Location: on SH-31 near Blocker
Topics: Natural Resources, Recreational/Service, Environmental/Cultural Ecology, Ranching, Transportation, Territorial Period 1861–1907

Historically known as the J. R. Hughes Ranch, the James M. Collins Wildlife Management Area occupies over 25,000 acres. At its zenith, 4,000 head of cattle grazed the land enclosed by more than 125 miles of fence. The Hughes Ranch began in 1904 when J. R. Hughes unloaded 3,000 Texas steers at Reams Switch in Indian Territory and drove them onto the open range. The Hughes family accumulated lands near Featherston and developed what became the largest ranch in the region.


Pittsburg County
Location: on US-69, three miles south of McAlester
Material: Aluminum
Note: Marker reported missing on 12/30/2023
Topics: Indian and Frontier Trade, Westward Expansion 1803–1861, Transportation, Military, Government

James Perry established an important trading post here in 1849 at the intersection of the Texas and California roads. Many famous expeditions passed through the area. A Confederate supply depot here was attacked and destroyed by Union soldiers on August 25, 1863.

Senator Gene Stipe

Pittsburg County
Location: on Stipe family home place on Peacable Mountain north of Blanco, south of McAlester
Material: Granite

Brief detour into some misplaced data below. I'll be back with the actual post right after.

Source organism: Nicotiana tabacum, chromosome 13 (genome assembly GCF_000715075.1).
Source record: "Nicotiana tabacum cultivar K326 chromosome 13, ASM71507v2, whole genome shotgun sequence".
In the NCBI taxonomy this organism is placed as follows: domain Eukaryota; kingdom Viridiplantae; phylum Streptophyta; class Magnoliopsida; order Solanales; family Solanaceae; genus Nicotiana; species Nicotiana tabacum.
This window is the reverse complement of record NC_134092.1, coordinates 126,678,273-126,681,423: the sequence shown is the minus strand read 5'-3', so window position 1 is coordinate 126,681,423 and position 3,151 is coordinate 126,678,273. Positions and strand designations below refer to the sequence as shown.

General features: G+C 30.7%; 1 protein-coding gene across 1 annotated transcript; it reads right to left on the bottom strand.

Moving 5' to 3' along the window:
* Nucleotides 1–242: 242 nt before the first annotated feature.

Topics: Government, Social/Cultural, Recreational/Service, Industrial Period 1841–1892

When he retired in 2003, Gene Stipe had served in a state legislature longer than anyone else in American history. He was first elected to the Oklahoma House of Representatives in 1948 and moved to the State Senate in 1957, serving as the senior member of that body for many years.

(Page 1 of 1)

Search for Markers

Search by keyword or browse by county to learn about more than 600 historical markers created to recognize key locations, events, and people in Oklahoma history.

Please note that some markers listed in this database may have been moved, damaged, or are no longer standing.

Browse by County

Latimer County
Le Flore County
Lincoln County
Logan County
Love County
Marshall County
Mayes County
McClain County
McCurtain County
McIntosh County
Murray County
Muskogee County
Noble County
Okfuskee County
Oklahoma County
Okmulgee County
Osage County
Ottawa County
Pawnee County
Payne County
Pittsburg County
Pontotoc County
Pottawatomie County
Pushmataha County
Roger Mills County
Rogers County
Seminole County
Sequoyah County
Stephens County
Texas County
Tillman County
Tulsa County
Wagoner County
Washington County
Washita County
Woods County
Woodward County

To find out more about the Oklahoma Historical Society Historical Marker Program or how to submit an application, please visit the Historical Marker Program page.

Marker Application Process

Missing or Damaged Markers
Please use our online form to report missing or damaged historical markers.

Report Missing or Damaged Markers

Contact Us

If you have questions, please contact:
Matthew Pearce
Oklahoma Historical Society
800 Nazih Zuhdi Drive
Oklahoma City, OK 73105